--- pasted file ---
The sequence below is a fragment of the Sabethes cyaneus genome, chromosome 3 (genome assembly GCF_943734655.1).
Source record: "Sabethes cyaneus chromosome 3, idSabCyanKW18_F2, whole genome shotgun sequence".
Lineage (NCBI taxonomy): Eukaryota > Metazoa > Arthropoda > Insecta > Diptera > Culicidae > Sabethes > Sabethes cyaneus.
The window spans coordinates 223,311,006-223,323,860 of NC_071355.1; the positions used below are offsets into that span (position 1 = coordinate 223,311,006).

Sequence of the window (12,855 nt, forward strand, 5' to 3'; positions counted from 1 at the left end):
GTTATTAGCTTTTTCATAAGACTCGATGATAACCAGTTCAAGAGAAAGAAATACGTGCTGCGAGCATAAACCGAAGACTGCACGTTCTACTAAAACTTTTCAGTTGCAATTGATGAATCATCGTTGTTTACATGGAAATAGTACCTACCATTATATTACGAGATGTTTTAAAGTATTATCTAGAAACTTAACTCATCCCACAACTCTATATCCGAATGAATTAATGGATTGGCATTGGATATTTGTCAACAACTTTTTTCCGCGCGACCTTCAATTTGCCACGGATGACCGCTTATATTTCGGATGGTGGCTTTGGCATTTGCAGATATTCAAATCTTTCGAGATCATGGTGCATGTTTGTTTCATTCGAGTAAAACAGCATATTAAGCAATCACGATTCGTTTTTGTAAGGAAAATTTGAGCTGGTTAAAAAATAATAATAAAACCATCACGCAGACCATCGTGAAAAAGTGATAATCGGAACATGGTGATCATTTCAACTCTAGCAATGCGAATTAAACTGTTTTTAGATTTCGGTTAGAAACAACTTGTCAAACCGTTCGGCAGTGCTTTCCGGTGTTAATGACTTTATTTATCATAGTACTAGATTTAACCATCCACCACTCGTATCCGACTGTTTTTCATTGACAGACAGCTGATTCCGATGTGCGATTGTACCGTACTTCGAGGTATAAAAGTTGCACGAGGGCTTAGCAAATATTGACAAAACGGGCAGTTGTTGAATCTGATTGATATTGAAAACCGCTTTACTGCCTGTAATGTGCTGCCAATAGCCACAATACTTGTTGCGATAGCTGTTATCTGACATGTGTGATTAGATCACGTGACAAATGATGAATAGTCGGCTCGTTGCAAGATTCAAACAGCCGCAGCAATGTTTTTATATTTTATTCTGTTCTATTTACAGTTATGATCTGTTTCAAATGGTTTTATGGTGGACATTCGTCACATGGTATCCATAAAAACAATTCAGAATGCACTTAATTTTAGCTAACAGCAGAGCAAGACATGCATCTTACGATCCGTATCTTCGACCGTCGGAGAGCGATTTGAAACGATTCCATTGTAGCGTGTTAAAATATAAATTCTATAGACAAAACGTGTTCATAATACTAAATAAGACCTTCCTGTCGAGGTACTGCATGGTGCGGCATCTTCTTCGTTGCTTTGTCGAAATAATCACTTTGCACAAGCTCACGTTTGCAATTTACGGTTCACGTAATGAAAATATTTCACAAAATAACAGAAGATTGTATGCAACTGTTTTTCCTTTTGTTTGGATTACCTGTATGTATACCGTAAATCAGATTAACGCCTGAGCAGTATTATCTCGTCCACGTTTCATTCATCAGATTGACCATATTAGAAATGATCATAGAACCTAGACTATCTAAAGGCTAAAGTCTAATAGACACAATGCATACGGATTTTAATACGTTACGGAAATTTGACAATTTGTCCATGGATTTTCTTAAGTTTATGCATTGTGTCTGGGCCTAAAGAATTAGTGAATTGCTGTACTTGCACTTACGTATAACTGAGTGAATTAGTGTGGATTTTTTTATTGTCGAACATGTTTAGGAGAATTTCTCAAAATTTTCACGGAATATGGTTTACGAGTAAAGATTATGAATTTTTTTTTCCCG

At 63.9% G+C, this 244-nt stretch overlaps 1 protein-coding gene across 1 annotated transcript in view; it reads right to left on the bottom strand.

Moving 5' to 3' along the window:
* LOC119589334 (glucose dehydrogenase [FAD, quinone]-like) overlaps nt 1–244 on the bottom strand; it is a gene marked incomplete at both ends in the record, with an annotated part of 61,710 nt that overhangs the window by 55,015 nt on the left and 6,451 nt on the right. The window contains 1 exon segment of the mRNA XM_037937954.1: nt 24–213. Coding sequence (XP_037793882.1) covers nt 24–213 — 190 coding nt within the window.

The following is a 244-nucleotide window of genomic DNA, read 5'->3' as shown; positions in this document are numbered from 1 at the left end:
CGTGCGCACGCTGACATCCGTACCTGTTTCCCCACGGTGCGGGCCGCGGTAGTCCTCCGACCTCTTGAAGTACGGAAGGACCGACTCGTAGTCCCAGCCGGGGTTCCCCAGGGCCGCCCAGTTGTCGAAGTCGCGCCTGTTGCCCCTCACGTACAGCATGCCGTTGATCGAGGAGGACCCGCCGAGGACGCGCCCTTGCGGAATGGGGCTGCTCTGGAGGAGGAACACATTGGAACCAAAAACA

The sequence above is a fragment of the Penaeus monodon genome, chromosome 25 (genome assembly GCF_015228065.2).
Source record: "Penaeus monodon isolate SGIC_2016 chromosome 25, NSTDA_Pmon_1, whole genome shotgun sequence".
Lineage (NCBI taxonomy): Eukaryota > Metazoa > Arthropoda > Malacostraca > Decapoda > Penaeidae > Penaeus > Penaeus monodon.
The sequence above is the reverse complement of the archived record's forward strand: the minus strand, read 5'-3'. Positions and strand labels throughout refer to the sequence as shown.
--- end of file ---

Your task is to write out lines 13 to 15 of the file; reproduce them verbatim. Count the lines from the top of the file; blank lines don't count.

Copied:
Source record: "Penaeus monodon isolate SGIC_2016 chromosome 25, NSTDA_Pmon_1, whole genome shotgun sequence".
Lineage (NCBI taxonomy): Eukaryota > Metazoa > Arthropoda > Malacostraca > Decapoda > Penaeidae > Penaeus > Penaeus monodon.
The sequence above is the reverse complement of the archived record's forward strand: the minus strand, read 5'-3'. Positions and strand labels throughout refer to the sequence as shown.